Albert Einstein once said that “Play is the highest form of research.” We once thought that Play was just having fun and mindless, but research shows that even in Play, children are learning. They can not only learn about math, science, and engineering through Play, but they can also learn essential social skills while playing. They can learn about problem-solving, advocating for themselves, decision-making skills, working in a group, and sharing and resolving conflicts.
Children’s playing styles evolve as they grow older. Mildred Parten, a sociologist and researcher defined the six stages of play development for children in the late 1920s. Her research has helped educators better understand how children learn to play, and it will continue to help parents everywhere stop worrying about Timmy not wanting to play with the other kids in the sandbox just yet. The process has stages, and each child learns them independently.
Let’s look at how children’s social Play develops and changes over time. Social Play begins at birth and progresses through six stages.
- Unoccupied Play (Birth – 3 months)
Yes, children begin to play as soon as they are born! Babies make a lot of random movements with their arms, legs, hands, and feet at this stage. This is the beginning of the Play. It can be defined as sensory activities that lack focus or narrative. At first, this stage may seem un-educational, but it has a significant developmental purpose. The unoccupied play stage helps babies to orient themselves in the world. They learn to control their limbs and improve their motor skills.
- Solitary Play (Birth – 2 years)
Babies will then move on to Solitary Play. It is a stage where a child plays alone and with little interest in toys outside their immediate vicinity. They will have their blocks, toy cars, dolls, a pile of Tupperware, or whatever toy they are interested in. It’s not that children are against the idea of playing with friends, they are just indifferent to them!
Even as a child grows old and masters more advanced forms of Play, solitary Play may be continuously employed. Even in adulthood, we play alone so we can recharge, reflect and explore new ideas on our own.
- Spectator/Onlooker Behavior (2 years)
Based on the name of this stage, children just look at or watch other children play but do not join or play with them. This is also the first sign of children showing interest in the play behaviors of other children. They may also have many questions about what the other children are doing.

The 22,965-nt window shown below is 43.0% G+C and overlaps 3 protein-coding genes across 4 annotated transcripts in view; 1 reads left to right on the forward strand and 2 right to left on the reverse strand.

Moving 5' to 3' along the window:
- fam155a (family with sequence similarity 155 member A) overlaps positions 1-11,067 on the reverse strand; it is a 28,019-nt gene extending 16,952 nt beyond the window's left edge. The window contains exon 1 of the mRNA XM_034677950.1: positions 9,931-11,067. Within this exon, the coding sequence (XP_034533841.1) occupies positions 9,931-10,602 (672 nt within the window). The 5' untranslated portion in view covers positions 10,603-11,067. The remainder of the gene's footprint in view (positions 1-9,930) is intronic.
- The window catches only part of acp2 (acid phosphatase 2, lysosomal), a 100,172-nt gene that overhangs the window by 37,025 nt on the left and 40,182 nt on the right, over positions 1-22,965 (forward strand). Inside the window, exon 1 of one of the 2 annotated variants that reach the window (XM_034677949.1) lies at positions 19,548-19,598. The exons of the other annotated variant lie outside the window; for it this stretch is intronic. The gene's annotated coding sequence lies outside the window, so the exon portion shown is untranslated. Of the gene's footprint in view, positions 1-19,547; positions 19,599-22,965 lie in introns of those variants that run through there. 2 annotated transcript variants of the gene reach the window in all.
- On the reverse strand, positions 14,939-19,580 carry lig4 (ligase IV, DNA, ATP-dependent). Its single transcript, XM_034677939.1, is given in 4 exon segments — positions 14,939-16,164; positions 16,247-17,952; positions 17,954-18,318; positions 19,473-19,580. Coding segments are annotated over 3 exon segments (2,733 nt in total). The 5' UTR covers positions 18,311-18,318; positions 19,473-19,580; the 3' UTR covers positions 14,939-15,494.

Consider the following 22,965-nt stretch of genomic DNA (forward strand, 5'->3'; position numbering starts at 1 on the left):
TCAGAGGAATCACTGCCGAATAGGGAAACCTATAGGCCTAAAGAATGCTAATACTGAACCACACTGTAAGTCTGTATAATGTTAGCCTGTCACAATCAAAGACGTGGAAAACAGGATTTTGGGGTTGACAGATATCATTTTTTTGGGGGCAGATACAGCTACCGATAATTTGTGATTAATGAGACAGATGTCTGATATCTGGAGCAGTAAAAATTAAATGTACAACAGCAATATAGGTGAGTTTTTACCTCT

- Parallel Play (2+ years)
Parallel Play is the next stage of Play for toddlers. Two small children will sit side by side doing an activity during this stage of play development. Still, they won’t engage with one another. They’ll tend to share resources and keep a safe distance. However, they will not be playing with the same gameplay or goals.
Playdates at this early stage would usually be about getting children more comfortable with peers of the same age. Still, younger children will often not start playing together well.
- Associate Play (3 – 4 years)
Associate Play starts when children begin acknowledging one another and working side-by-side, but not necessarily together. Children begin to interact with each other and ask questions about the toys and what they are making.
This play stage sounds like working alongside your colleagues at the office. Your child’s friends at the playground may act as coworkers, playing alongside each other and content to be together while also working on their activities.
- Cooperative Play (4+ years)
Cooperative Play is the final stage of play development, which begins around the age of four for some children. Cooperative Play is when children engage with one another, pretending together and coming up with their own rules and norms for playtime. This stage represents fully integrated social group play.
You will see the beginning of teamwork at this stage. Children will play together for a common purpose and begin to socialize with other children.
Yes, Play starts at birth, but it doesn’t stop there. We should include playing in our children’s daily routine; giving them this time would be significant for their development. These stages are just general guidelines for what you can expect of your child’s play skills; remember that different children have different play preferences.